The text below are the remarks given by Xavier de Souza Briggs, Vice President, U.S. Programs, Ford Foundation at CECP’s Chairman’s Reception the night before the 14th Annual Board of Boards.
I want to begin by congratulating the members and leadership of CECP for 20 years of terrific accomplishment and growth. I’d also like to thank Doug and Daryl and the CECP board for recognizing the Ford Foundation’s early commitment, 20 years ago, and our ongoing partnership. We’re very proud of that partnership and CECP’s work, and more than anything, I want to underscore how important it is that CECP has continued to evolve over the years. It has never stood still, and it is stepping up in new ways to seize new opportunities.
That includes innovative and even urgent efforts, like the Strategic Investor Initiative, which the Ford Foundation seeded a few years ago. I want to acknowledge the leadership of the Heron Foundation, which co-funded that with us. My friend, Dana Bezerra, president of Heron, is here with us tonight.
It’s been about four years since Daryl and his team met with me to outline the aspirations of this investor initiative and how it grew out of candid, and sometimes frustrating exchange between CEOs and some of the world’s largest asset owners—institutional investors such as pension funds. What compelled me about this effort was and still is this: The underlying vision for how the members of CECP can lead, to shift incentives in the investment marketplace—lead at such a crucial and volatile time for business and society.
What further compels me is the thought of how essential it is that business leaders lead together, act collectively and with urgency to shift the incentives that drive so much business decision making, especially by publicly traded companies. It’s fundamentally different from acting or declaring commitments one company at a time.
Why is this so urgent? Consider the headlines, which offer the mixed picture we’ve become all to accustomed to: Many indicators of robust economic performance in America alongside sobering long-run trends of limited productivity growth, worrisome market concentration in key industries, and—worst of all—extreme and unsustainable inequality, with millions of working families and large swaths of the country left behind, dispirited, confused, and yes, angry. A new Gilded Age for some and a terribly insecure reality for millions of others.
Not exactly a recipe for sustainable American leadership and prosperity – so many workers, customers, potential innovators stuck on the sidelines. In that context, it has never been more important, at least not in our lifetimes, to show that a better alternative is not only possible but within our reach—an economy that really does work for all, a robust and positive relationship between business and its major stakeholders in society.
But how do we actually achieve that? How do we make it real and durable, on a transformational scale? Having spoken to CEOs and major investors, government regulators and elected officials from the U.S. Senate to small town USA, I’ve been forced to conclude the following: Over decades, we landed ourselves in a certain comfort zone. If you’re a fan of game theory or systems thinking, it boils down to a very problematic, self-reinforcing equilibrium. And to preserve that equilibrium, a set of entrenched interests, including the wrong kinds of investor activism, keep the pressure on to realize short-term profits at the expense of the rest—to keep business and society stuck in this stubborn and costly equilibrium.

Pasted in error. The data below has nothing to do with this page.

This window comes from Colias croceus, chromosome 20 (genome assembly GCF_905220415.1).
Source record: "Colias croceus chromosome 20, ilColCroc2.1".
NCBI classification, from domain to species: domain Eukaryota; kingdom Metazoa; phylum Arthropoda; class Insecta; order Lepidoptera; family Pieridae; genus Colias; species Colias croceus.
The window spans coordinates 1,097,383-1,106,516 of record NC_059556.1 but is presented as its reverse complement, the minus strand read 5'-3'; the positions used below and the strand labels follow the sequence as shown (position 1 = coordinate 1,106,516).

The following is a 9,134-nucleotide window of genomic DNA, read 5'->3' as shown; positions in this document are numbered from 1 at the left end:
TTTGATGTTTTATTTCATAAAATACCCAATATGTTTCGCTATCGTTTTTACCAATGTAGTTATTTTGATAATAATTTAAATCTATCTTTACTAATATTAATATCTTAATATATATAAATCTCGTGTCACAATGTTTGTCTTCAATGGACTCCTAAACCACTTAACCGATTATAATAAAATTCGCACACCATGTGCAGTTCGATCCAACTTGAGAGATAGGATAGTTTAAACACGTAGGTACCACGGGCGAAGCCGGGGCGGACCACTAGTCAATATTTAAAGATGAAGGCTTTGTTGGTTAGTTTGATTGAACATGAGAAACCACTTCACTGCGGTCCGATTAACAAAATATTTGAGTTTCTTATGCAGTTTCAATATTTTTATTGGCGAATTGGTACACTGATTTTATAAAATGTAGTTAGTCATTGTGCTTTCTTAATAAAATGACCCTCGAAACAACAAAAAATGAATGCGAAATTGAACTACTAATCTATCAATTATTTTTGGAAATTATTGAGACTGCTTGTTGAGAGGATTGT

We have more and more credible evidence, from leading business schools and economists, that if investors and business could spring out of it, the vast majority of both would be better off, creating long-run value, restoring trust in business and the unique value of capitalism itself, addressing worker opportunity in a new and disruptive age of automation, investing in R&D and the other keys to long-run competitiveness, facing up to our existential climate challenge, and more.
At Ford Foundation, we’ve committed ourselves to investing more and more of our own assets, including a billion dollars of our endowment, consistent with those values—to help rally investors, policy makers, business allies, leading worker voices, and others toward that big and important shift.
If past is prologue, there are very few ways to escape an equilibrium so damaging and so profitable to the relatively few. Either a great shock comes along, like a war, global economic crisis, or sweeping policy reforms that could do lasting damage, or business leaders lean in together, proactively, and they disrupt the incentives and the false narrative that keep us doing the insane, over and over, and expecting a better result.
This may be the most sermon-like “thank you” you’ve heard in a while, and I’ll end here. I’ll simply underline what you know: These are extraordinary times, and they demand that leaders lead—especially when incentives are upside down and the system is consuming itself.
Thank you for committing to CECP, to this unique and extraordinary platform for business leadership. And thank you, most of all, for the things you have yet to contribute, each of you, to help get us unstuck and to open up the new chapter this country and the wider world so desperately needs. Thank you very much.